14. Monetary policy will continue to be market based with increased reliance on treasury bills and possibly central bank bills. Exchange rate policy will continue to be guided by the principle of allowing the exchange rate to respond to market conditions, with intervention by the NBR aimed at smoothing excessive short-term fluctuations while meeting the government's official reserves target. Structural policies will concentrate on (i) reforming taxes and strengthening budget and treasury management; (ii) improving economic management capacity through reform of the civil service and; (iii) implementing trade reforms, privatization of public enterprises, and adoption of revised commercial, labor, and investment codes; and (iv) strengthening supervision of banks and nonbank financial institutions and rehabilitating commercial banks.
IV. The Program for 1998/99
15. The macroeconomic targets for the first-year program (April 1998-March 1999) are to (i) achieve real GDP growth of 7 percent in 1998 and 8 percent in 1999; (ii) reduce end-of-period inflation to 7 percent by end-1998 and 5 percent by end-1999; and (iii) contain the external current account deficit (excluding official transfers) at about 20 percent of GDP in 1998 and at 18 1/2 percent in 1999 while increasing gross official reserves temporarily to about six months of imports c.i.f.
A. Fiscal Policies
16. The government's fiscal program for 1998/99 takes into account the need to raise government wages and social sector spending while improving the country's revenue base in a sustainable manner. The primary fiscal balance (excluding exceptional social expenditure) is targeted to remain broadly in balance in 1998 and to improve to a surplus of about 0.4 percent of GDP in 1999. In this light, the program aims at improving the revenue-to-GDP ratio by 0.5 percentage point in both 1998 and 1999 (to 11.2 percent by 1999) while reducing import tariffs. The 1998/99 program also provides for exceptional social expenditure of RF 10.7 billion in 1998 (equivalent to 1.6 percent of GDP) and RF 10.6 billion in 1999 (1.3 percent of GDP), for which donor financing needs to be secured, possibly combined with prudent levels of domestic financing.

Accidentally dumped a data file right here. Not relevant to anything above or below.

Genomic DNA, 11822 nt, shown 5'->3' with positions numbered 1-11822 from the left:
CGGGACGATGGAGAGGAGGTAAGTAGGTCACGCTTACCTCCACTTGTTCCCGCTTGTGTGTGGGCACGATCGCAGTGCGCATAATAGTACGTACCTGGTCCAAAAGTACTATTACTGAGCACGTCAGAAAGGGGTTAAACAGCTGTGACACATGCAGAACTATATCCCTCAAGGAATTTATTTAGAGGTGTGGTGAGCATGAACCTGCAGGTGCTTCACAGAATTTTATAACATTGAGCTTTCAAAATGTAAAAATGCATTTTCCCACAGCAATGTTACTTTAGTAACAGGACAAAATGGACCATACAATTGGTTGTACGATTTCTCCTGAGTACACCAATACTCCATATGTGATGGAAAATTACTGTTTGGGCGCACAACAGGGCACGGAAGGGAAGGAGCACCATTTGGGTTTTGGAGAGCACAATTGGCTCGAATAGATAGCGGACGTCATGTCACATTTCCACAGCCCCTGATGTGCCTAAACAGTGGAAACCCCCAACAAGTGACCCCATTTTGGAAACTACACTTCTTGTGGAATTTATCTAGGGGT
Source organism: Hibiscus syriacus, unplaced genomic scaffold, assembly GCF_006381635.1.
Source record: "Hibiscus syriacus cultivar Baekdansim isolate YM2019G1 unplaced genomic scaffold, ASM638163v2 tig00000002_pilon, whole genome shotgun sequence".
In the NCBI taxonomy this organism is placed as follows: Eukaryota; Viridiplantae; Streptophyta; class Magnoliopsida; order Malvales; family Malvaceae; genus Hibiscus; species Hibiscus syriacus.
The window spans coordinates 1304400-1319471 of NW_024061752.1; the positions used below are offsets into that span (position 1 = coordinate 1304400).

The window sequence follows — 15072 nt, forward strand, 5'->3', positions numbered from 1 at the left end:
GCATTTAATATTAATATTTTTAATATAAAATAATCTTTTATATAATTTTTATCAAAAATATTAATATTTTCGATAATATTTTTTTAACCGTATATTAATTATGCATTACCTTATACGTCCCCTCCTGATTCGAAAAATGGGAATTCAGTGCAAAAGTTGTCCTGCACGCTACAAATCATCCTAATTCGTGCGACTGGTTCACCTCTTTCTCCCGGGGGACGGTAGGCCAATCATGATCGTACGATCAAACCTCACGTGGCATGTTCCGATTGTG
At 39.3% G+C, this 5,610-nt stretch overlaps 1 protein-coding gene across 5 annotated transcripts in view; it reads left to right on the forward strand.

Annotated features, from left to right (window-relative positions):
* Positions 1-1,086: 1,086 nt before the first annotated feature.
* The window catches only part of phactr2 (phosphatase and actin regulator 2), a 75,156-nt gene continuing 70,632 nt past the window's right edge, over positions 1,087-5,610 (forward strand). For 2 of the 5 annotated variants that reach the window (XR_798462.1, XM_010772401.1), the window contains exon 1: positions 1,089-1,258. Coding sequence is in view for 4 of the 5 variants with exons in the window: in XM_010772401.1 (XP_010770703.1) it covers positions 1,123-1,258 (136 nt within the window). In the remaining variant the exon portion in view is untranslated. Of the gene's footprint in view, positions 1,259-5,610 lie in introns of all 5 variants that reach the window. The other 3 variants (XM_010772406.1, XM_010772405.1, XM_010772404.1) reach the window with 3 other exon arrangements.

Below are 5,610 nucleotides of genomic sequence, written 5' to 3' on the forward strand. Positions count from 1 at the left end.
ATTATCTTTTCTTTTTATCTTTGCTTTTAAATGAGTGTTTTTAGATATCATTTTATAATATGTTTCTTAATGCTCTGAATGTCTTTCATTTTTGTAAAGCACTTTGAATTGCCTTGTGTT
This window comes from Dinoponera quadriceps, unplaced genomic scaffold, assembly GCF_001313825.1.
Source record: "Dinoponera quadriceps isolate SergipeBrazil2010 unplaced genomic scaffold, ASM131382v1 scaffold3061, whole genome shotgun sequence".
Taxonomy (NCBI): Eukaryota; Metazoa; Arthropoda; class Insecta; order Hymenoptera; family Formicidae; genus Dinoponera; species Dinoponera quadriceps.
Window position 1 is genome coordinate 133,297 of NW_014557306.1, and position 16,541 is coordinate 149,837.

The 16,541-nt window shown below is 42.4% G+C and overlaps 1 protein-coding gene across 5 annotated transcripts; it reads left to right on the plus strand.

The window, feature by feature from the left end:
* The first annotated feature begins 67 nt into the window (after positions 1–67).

17. The following measures will contribute to achieving the targeted revenue-to-GDP ratio of 10.7 percent of GDP in 1998 (Table 1): (i) the full-year impact of the increases in excises on certain consumption goods introduced in the second half of 1997; (ii) measures introduced with the 1998 budget; and (iii) revenue administration measures. The government has stepped up its efforts to ensure that the RRA is fully operational and has strengthened the large-enterprise unit, which combines the functions of assessment, collection, and audit. In this context, tax identification numbers for all taxpayers will be introduced by September 1998, a presumptive income tax of 4 percent of turnover will be applied to small enterprises from mid-1998, and the collection of tax arrears will be pursued vigorously. Furthermore, the government has taken significant steps to strengthen the Customs Department, including through adequate control of underinvoicing, improved monitoring and assessment of petroleum imports, and a reduction in unjustified exemptions.
18. To bolster revenue over the medium term, the government will prepare in the course of 1998 further tax reforms for introduction with the 1999 budget, including a reduction in the maximum tariff to 25 percent, a lowering of coffee export tax, and the preparation of a VAT. Regarding the VAT, the government will adopt a plan covering the legal, administrative, publicity, and other steps to be taken before the introduction of the VAT, envisaged for the year 2000. As an intermediate step toward introduction of the VAT, the sales tax exemptions on imports of capital goods and transport equipment will be eliminated, with simultaneous introduction of an input credit mechanism for large enterprises.